As mentioned in both of the previous posts, you’ll need to put this content in a file (I use namereference.yaml) and then specify the path to this configuration in kustomization.yaml, like this:

configurations:
  - /path/to/customized/namereference.yaml

I hope this information is useful to readers. Feel free to find me on the Kubernetes Slack instance if you have questions, and I’ll do my best to help answer them. You’re also welcome to contact me on Twitter (DMs are open). Thanks!

Technology Short Take 146

Welcome to Technology Short Take #146! Over the last couple of weeks, I’ve gathered a few technology-related links for you all. There’s some networking stuff, a few security links, and even a hardware-related article. But enough with the introduction—let’s get into the content!

Networking

Servers/Hardware

  • Chris Mellor speculates that Cisco UCS may be on the way out; Kevin Houston responds with a “I don’t think so.” Who will be correct? I guess we will just have to wait and see.

Security

Cloud Computing/Cloud Management

Operating Systems/Applications

Storage

  • Cloudflare recently introduced its own object storage offering, announced in this blog post. Cloudflare’s offering, called R2, offers an S3-compatible API and no egress fees, among other features.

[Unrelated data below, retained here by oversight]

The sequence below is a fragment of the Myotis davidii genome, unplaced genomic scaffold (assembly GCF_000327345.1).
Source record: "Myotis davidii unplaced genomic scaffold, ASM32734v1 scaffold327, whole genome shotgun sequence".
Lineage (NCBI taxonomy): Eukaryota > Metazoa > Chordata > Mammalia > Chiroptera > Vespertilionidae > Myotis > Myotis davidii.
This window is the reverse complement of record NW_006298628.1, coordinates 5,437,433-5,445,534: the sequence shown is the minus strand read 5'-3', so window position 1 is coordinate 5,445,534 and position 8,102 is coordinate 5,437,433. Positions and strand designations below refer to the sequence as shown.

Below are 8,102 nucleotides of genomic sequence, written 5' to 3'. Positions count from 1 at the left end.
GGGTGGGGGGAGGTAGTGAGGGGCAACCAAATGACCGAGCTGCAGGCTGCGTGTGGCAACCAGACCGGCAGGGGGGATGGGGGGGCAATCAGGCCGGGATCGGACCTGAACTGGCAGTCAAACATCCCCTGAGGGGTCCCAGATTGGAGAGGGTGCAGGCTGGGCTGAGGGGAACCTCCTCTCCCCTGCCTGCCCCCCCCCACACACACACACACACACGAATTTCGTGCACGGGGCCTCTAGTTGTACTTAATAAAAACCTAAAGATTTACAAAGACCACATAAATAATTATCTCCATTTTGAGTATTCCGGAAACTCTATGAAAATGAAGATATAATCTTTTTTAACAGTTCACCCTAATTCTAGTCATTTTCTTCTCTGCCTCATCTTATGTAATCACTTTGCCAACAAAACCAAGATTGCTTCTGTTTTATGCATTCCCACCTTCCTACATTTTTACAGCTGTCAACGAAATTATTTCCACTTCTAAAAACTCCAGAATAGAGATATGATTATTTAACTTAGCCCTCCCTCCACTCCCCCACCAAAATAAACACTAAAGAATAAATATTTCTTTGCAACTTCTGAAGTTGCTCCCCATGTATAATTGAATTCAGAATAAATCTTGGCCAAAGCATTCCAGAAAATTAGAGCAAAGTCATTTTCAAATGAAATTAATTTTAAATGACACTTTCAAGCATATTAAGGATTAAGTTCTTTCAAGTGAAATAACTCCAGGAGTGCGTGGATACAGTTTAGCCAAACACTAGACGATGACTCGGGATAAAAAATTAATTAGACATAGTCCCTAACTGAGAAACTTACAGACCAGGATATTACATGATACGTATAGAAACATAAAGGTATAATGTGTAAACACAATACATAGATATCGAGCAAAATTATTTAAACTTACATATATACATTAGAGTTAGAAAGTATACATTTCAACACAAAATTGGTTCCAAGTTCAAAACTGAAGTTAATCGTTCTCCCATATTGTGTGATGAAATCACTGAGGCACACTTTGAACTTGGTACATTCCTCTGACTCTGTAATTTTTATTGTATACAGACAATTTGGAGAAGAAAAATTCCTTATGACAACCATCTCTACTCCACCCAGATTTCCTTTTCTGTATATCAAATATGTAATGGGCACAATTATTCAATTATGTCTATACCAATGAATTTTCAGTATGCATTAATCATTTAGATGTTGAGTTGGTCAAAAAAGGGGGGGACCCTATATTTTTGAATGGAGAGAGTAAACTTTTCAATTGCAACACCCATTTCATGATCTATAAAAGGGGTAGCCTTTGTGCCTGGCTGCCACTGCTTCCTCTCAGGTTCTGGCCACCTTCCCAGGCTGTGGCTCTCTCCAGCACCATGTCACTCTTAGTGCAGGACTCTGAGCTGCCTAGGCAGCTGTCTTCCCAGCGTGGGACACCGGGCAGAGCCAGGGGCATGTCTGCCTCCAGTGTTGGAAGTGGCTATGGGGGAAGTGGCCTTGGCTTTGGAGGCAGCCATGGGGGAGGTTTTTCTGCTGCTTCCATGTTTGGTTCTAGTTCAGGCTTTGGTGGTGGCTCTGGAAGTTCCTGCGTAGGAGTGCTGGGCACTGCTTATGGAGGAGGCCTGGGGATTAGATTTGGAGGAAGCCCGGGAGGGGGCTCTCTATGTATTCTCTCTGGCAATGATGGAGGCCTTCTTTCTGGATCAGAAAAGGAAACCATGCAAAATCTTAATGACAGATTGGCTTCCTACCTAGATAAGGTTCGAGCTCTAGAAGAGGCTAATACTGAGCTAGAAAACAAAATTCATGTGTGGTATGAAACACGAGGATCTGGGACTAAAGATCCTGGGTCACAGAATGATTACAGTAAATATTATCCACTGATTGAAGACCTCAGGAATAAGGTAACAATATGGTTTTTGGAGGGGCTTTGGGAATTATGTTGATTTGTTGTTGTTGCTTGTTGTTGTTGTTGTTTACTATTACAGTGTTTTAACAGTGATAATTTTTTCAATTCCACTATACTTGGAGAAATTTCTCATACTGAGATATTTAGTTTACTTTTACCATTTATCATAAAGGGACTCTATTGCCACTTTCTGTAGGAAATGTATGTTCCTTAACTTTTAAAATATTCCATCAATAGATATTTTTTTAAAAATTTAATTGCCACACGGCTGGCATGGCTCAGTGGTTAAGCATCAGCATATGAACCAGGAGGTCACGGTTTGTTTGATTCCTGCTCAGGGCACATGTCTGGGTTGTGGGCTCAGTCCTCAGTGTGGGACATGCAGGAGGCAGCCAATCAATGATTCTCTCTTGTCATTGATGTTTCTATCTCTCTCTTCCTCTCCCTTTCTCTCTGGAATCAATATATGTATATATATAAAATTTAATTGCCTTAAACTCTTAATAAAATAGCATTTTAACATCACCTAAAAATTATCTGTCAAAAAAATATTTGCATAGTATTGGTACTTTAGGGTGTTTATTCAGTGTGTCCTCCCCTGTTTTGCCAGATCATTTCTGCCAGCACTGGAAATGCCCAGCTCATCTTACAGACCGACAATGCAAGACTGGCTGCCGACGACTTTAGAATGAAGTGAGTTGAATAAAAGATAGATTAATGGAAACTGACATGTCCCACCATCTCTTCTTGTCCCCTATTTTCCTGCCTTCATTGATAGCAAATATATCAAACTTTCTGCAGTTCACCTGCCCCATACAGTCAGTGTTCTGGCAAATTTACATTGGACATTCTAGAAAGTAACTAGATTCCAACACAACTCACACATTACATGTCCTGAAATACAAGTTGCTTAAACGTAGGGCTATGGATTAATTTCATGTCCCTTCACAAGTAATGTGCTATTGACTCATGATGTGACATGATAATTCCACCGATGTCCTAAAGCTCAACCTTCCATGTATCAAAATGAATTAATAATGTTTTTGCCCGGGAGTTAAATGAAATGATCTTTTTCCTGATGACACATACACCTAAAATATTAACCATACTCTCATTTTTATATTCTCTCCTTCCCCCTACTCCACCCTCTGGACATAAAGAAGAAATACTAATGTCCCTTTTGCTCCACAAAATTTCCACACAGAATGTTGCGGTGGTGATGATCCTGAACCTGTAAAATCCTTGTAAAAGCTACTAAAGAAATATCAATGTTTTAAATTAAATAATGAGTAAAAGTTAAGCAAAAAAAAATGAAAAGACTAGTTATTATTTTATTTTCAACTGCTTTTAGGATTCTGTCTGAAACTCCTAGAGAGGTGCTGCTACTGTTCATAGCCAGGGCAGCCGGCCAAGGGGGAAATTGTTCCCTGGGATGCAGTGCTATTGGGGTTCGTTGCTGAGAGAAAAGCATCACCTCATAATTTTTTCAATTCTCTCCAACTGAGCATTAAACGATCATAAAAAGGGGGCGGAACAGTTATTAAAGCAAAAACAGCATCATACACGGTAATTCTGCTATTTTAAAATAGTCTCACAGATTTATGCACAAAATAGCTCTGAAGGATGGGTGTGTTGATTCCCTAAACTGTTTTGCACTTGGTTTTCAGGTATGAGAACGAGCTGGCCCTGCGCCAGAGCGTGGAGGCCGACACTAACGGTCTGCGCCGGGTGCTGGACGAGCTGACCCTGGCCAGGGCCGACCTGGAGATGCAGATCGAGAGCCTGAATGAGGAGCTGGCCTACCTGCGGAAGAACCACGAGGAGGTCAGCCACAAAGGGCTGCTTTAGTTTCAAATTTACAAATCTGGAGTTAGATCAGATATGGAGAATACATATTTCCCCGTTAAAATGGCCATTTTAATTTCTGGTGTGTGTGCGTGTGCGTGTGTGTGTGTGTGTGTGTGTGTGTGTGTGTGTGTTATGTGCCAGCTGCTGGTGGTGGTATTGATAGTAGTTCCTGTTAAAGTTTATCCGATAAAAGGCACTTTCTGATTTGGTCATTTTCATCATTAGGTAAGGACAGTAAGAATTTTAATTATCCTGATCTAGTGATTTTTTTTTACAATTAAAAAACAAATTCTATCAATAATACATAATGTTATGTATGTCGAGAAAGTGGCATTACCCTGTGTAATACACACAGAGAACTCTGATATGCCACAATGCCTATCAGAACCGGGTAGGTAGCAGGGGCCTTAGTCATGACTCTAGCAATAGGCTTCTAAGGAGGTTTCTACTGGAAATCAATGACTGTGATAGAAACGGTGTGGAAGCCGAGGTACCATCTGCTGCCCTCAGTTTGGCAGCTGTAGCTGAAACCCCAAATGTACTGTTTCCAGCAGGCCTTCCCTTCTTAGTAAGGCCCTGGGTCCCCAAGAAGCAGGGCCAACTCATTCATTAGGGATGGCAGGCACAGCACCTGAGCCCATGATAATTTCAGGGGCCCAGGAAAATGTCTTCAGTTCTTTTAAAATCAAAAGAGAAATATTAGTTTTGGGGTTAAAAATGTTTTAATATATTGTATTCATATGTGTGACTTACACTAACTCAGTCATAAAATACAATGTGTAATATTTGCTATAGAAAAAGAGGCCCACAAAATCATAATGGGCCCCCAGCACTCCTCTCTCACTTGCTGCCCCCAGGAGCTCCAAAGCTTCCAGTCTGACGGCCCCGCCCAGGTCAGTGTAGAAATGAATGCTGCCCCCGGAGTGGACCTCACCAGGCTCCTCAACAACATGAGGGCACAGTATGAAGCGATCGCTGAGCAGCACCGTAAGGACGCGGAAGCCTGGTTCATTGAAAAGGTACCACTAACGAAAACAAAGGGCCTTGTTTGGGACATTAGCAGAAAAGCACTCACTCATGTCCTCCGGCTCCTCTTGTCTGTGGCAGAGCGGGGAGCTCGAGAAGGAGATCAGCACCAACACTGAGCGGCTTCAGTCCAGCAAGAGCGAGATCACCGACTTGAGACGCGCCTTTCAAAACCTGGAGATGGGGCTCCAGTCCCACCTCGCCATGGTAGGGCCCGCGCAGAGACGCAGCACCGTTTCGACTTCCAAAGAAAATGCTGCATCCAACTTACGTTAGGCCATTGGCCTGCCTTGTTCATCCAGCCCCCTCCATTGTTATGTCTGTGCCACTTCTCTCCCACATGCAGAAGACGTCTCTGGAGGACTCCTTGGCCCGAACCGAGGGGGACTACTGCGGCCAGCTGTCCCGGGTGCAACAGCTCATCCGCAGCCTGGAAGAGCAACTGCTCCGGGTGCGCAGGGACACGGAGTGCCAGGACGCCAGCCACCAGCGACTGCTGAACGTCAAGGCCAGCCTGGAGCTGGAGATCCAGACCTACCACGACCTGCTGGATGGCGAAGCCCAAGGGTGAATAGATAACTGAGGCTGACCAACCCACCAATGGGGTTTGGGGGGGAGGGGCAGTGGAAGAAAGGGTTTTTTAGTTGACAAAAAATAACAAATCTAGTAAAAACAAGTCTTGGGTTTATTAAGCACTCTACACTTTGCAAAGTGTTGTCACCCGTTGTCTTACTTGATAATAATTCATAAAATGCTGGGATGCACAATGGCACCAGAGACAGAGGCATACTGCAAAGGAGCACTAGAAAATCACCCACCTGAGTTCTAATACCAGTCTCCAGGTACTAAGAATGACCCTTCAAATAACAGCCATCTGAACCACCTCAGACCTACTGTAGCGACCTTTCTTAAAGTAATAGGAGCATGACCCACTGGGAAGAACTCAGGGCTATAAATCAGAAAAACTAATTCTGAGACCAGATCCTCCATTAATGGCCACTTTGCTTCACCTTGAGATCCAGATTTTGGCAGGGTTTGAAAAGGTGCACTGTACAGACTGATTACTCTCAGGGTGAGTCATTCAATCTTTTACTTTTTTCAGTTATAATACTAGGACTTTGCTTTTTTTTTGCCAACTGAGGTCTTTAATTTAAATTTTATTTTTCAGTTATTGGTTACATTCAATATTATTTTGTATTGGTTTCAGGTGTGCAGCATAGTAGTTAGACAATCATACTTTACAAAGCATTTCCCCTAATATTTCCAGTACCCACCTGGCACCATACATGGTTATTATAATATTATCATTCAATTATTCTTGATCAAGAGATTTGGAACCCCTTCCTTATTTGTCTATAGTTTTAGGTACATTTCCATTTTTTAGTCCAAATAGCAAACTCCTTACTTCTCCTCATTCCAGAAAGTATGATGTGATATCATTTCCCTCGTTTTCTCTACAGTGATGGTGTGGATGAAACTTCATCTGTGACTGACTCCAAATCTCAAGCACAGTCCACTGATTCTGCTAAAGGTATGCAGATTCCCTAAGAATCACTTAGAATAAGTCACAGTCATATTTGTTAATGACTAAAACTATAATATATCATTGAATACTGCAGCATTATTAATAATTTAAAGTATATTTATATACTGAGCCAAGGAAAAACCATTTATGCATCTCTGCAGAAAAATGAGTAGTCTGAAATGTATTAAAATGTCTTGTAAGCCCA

Virtualization

Although this Tech Short Take is a tad shorter than usual, I still hope that you found something useful in here. Feel free to hit me up on Twitter if you have any feedback. Enjoy!

Installing Cilium via a ClusterResourceSet

In this post, I’m going to walk you through how to install Cilium onto a Cluster API-managed workload cluster using a ClusterResourceSet. It’s reasonable to consider this post a follow-up to my earlier post that walked you through using a ClusterResourceSet to install Calico. There’s no need to read the earlier post, though, as this post includes all the information (or links to the information) you need. Ready? Let’s jump in!

Prerequisites

If you aren’t already familiar with Cluster API—hereafter just referred to as CAPI—then I would encourage you to read my introduction to Cluster API post. Although it is a bit dated (it was written in the very early days of the project, which recently released version 1.0). Some of the commands referenced in that post have changed, but the underlying concepts remain valid. If you’re not familiar with Cilium, check out their introduction to the project for more information. Finally, if you’re not familiar at all with the idea of ClusterResourceSets, you can read my earlier post or check out the ClusterResourceSet CAEP document.

Installing Cilium via a ClusterResourceSet

If you want to install Cilium via a ClusterResourceSet, the process looks something like this:

  1. Create a ConfigMap with the instructions for installing Cilium.
  2. Create a ClusterResourceSet that references the ConfigMap.
  3. Profit (when you deploy matching workload clusters).

Let’s look at these steps in a bit more detail.

Creating the Installation ConfigMap